Supermarket and web-based intervention improves DASH diet adherence

A Multisite, Randomized, Controlled Trial Of A Supermarket And Web-based Intervention Targeting Nutrition For Cardiovascular Risk Reduction (SuperWIN)

News - Apr. 4, 2022

Presented at ACC.22 by Dylan Steen, MD (Cincinnati, OH, USA)

Introduction and methods

Three out of four Americans have a poor dietary quality. Innovation is needed to close the gap between guidelines and what is happening in real life communities.

In the SuperWIN study, 247 primary care network adult patients with at least 1 CV risk factor who shopped regularly at a Kroger supermarket (a large US supermarket chain) were enrolled. They were not an online Kroger shopper and willing to follow the DASH diet.

They received medical nutrition therapy during 1 education visit and were then randomized (in a 1:2:2 ratio) to strategy 1 (6 dietary education visits), strategy 2 (6 dietary education visits with training for online shopping) or the control group (no further dietary education). Study visits were conducted at patients’ preferred supermarket.

The control group was provided data on their own dietary intake by the dietician in the education visit (enhanced control). In the strategy 1 group, participants came back for 6 “in the aisles” education sessions. The session was guided by their own purchasing data. Strategy 2 consisted of the same 6 educational sessions as in strategy 1 with the addition of a stepwise introduction and training on online shopping.

Primary endpoint was the DASH score (a measure of DASH diet adherence). Two tests for DASH score change (from baseline to 3 months) were performed: strategies 1 and 2 versus control, and if P<0.05 then strategy 2 versus strategy 1.

Follow-up was at 3 and 6 months.


  • DASH adherence improved in all 3 groups (DASH change was 5.8 [95%CI: 2.5-9.2] in control group, 8.6 [95%CI: 6.4-10.8] with strategy 1, and 12.4 [95%CI: 10.3-14.5] with strategy 2).
  • Change in DASH score was greater with combined strategies 1 and 2 when compared to control (4.7, 95%CI:0.9-8.5, P=0.02).
  • DASH score change was greater with strategy 2 when compared to strategy 1 (3.8, 95%CI:0.8-6.9, P=0.01).
  • At 6 months, changes in DASH in the control group were 4.4 (95%CI:0.6-8.1), 6.6 (95%CI:4.0-9.2) with strategy 1 and 8.4 (95%CI: 5.9 to 11.0) with strategy 2. Between group differences were no longer significant.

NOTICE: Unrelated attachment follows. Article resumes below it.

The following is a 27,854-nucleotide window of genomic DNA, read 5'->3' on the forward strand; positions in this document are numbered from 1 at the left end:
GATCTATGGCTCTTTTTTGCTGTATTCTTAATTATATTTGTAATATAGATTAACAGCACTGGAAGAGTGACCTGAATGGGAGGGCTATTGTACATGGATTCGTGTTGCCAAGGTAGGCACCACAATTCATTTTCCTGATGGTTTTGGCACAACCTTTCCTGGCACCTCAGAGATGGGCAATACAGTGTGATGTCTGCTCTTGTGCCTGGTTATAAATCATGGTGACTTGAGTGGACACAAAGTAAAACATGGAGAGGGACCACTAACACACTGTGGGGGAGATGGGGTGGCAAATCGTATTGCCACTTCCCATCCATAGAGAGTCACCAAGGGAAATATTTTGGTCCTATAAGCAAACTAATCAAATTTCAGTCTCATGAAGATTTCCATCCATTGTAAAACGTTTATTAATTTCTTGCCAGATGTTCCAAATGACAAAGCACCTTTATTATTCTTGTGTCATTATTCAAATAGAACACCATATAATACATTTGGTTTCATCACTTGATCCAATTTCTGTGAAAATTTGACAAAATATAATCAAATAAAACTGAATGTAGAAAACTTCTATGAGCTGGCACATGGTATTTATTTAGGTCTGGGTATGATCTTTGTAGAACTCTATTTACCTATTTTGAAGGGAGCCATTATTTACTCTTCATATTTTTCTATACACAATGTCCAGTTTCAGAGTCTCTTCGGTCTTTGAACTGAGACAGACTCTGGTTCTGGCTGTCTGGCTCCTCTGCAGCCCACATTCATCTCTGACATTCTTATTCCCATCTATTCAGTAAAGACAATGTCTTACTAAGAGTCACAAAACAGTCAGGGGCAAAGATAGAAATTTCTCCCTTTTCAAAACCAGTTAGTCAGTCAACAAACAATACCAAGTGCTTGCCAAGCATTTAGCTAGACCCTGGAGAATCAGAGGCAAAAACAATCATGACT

SuperWIN provides evidence for interventions in modern supermarkets and retail-based clinics; for online shopping and nutrition applications; and for automatically, electronically collected purchasing data to guide healthcare interventions.

Steen said: “We are faced with many public health challenges, without great solutions to address them. We need to think about how we can extend the reach of modern health care systems into the communities and better deliverance of services where people live”.

“Finally, SuperWIN was made possible by a first-of-its-kind research collaboration and the hope is that with the explosion of retail-based healthcare more scientist will start working with retailers to shape the evidence for the change that is needed in our healthcare system”, concluded Steen.


The discussant Prof. Eileen Handberg (Gainesville, FL, USA) was very excited about this, because there is much potential. From the perspective of primary prevention, children go shopping with their parents and with this intervention you have the ability to change behavior at the grocery store.

The challenge according to Handberg is to get to the underserved and under representatives who shop at different grocery stores. “We have to think about partnerships across the whole spectrum of grocery stories. And also, how to change behavior on the long run, as 3 months is not a long time”.

Furthermore, interventions likely need to be more intensive to observe changes in blood pressure and weight to reduce CV risk. But there is an opportunity here, she said, as more people started to order online due to COVID. Meaningful partnerships are needed to find the right strategy for people to get a healthier life.

– Our coverage of ACC.22 is based on the information provided during the congress –

Watch a video on the SuperWIN study

Facebook Comments


We’re glad to see you’re enjoying PACE-CME…
but how about a more personalized experience?

Register for free